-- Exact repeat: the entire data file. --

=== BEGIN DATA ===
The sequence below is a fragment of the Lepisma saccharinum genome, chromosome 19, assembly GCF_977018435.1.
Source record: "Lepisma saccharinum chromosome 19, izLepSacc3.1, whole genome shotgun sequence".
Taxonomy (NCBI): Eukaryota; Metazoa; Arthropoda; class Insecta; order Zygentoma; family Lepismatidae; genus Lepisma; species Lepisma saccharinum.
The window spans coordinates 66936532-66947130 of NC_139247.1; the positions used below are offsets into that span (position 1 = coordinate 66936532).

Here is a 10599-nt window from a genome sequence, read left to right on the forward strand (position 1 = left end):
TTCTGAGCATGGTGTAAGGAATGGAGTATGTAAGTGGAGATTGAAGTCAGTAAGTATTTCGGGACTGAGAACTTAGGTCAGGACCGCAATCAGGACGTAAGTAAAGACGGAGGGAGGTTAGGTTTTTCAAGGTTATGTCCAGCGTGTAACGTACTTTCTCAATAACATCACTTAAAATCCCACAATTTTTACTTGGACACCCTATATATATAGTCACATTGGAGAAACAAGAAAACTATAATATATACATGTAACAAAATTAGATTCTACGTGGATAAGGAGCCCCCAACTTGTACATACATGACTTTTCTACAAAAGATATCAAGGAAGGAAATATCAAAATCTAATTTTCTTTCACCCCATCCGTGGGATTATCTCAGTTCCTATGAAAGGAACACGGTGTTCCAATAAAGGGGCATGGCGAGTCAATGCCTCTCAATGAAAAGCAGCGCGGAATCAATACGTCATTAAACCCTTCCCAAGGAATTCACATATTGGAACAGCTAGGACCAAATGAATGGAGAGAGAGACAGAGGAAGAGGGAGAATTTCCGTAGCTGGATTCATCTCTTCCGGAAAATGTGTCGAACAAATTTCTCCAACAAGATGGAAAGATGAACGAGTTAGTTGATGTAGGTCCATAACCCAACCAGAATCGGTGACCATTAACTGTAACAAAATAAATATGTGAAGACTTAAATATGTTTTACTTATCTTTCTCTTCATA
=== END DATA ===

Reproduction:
The sequence below is a fragment of the Lepisma saccharinum genome, chromosome 19, assembly GCF_977018435.1.
Source record: "Lepisma saccharinum chromosome 19, izLepSacc3.1, whole genome shotgun sequence".
Taxonomy (NCBI): Eukaryota; Metazoa; Arthropoda; class Insecta; order Zygentoma; family Lepismatidae; genus Lepisma; species Lepisma saccharinum.
The window spans coordinates 66936532-66947130 of NC_139247.1; the positions used below are offsets into that span (position 1 = coordinate 66936532).

Here is a 10599-nt window from a genome sequence, read left to right on the forward strand (position 1 = left end):
TTCTGAGCATGGTGTAAGGAATGGAGTATGTAAGTGGAGATTGAAGTCAGTAAGTATTTCGGGACTGAGAACTTAGGTCAGGACCGCAATCAGGACGTAAGTAAAGACGGAGGGAGGTTAGGTTTTTCAAGGTTATGTCCAGCGTGTAACGTACTTTCTCAATAACATCACTTAAAATCCCACAATTTTTACTTGGACACCCTATATATATAGTCACATTGGAGAAACAAGAAAACTATAATATATACATGTAACAAAATTAGATTCTACGTGGATAAGGAGCCCCCAACTTGTACATACATGACTTTTCTACAAAAGATATCAAGGAAGGAAATATCAAAATCTAATTTTCTTTCACCCCATCCGTGGGATTATCTCAGTTCCTATGAAAGGAACACGGTGTTCCAATAAAGGGGCATGGCGAGTCAATGCCTCTCAATGAAAAGCAGCGCGGAATCAATACGTCATTAAACCCTTCCCAAGGAATTCACATATTGGAACAGCTAGGACCAAATGAATGGAGAGAGAGACAGAGGAAGAGGGAGAATTTCCGTAGCTGGATTCATCTCTTCCGGAAAATGTGTCGAACAAATTTCTCCAACAAGATGGAAAGATGAACGAGTTAGTTGATGTAGGTCCATAACCCAACCAGAATCGGTGACCATTAACTGTAACAAAATAAATATGTGAAGACTTAAATATGTTTTACTTATCTTTCTCTTCATA